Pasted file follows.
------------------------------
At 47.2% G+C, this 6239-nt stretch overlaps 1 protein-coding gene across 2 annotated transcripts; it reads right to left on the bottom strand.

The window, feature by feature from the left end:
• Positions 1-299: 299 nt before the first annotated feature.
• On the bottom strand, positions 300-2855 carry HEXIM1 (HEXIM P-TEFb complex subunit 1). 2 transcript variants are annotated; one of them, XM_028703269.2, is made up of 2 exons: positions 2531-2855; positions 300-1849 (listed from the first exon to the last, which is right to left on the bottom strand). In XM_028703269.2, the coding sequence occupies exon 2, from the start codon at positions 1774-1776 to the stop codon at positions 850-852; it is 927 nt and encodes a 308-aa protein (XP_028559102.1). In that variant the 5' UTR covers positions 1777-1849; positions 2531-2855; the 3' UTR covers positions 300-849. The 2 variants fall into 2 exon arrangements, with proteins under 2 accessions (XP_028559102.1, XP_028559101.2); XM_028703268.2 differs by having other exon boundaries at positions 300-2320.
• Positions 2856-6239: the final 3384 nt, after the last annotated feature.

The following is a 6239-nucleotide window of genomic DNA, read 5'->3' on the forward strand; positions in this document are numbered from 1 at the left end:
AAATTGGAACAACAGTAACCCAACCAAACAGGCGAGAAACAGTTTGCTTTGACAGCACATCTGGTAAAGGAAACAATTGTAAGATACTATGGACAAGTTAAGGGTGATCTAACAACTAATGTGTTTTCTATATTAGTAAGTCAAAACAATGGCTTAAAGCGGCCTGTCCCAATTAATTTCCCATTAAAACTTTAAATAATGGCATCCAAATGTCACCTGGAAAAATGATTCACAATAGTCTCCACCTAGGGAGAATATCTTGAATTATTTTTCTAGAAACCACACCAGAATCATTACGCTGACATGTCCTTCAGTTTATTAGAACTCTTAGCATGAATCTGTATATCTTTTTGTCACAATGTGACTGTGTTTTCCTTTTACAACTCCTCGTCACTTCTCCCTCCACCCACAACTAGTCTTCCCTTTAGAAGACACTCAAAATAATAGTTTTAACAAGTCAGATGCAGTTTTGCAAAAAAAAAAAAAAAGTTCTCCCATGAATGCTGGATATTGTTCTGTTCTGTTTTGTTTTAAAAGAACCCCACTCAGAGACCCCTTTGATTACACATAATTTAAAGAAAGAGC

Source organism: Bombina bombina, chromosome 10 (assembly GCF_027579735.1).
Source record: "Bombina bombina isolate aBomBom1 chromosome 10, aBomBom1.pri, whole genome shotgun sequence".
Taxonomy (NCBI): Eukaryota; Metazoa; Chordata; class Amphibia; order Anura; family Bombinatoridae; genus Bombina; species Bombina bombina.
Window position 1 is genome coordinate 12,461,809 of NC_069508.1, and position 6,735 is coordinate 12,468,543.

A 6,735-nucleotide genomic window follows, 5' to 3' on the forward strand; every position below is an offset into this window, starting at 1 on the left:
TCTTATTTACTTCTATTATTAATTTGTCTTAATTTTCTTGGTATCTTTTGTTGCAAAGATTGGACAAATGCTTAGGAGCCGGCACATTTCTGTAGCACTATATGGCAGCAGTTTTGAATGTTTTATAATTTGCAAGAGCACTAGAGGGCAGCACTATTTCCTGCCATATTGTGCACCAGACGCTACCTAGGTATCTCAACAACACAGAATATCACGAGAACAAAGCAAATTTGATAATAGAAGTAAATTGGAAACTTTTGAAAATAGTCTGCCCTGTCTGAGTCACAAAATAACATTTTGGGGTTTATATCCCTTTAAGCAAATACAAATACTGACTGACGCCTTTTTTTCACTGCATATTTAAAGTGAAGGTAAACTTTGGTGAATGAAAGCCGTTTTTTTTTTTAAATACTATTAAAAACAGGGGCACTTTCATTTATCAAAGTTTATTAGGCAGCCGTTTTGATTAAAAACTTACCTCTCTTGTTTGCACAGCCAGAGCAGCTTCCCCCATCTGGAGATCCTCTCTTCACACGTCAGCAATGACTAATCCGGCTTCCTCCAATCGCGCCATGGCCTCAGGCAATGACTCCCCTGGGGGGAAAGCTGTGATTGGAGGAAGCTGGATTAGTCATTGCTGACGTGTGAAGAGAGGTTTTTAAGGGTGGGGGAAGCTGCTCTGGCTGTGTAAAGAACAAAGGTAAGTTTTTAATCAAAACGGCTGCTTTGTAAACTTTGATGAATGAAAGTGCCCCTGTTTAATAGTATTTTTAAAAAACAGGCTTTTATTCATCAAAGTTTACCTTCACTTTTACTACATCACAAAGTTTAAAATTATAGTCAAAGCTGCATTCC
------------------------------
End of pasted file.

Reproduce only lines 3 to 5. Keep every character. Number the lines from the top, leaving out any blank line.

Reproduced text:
• Positions 1-299: 299 nt before the first annotated feature.
• On the bottom strand, positions 300-2855 carry HEXIM1 (HEXIM P-TEFb complex subunit 1). 2 transcript variants are annotated; one of them, XM_028703269.2, is made up of 2 exons: positions 2531-2855; positions 300-1849 (listed from the first exon to the last, which is right to left on the bottom strand). In XM_028703269.2, the coding sequence occupies exon 2, from the start codon at positions 1774-1776 to the stop codon at positions 850-852; it is 927 nt and encodes a 308-aa protein (XP_028559102.1). In that variant the 5' UTR covers positions 1777-1849; positions 2531-2855; the 3' UTR covers positions 300-849. The 2 variants fall into 2 exon arrangements, with proteins under 2 accessions (XP_028559102.1, XP_028559101.2); XM_028703268.2 differs by having other exon boundaries at positions 300-2320.
• Positions 2856-6239: the final 3384 nt, after the last annotated feature.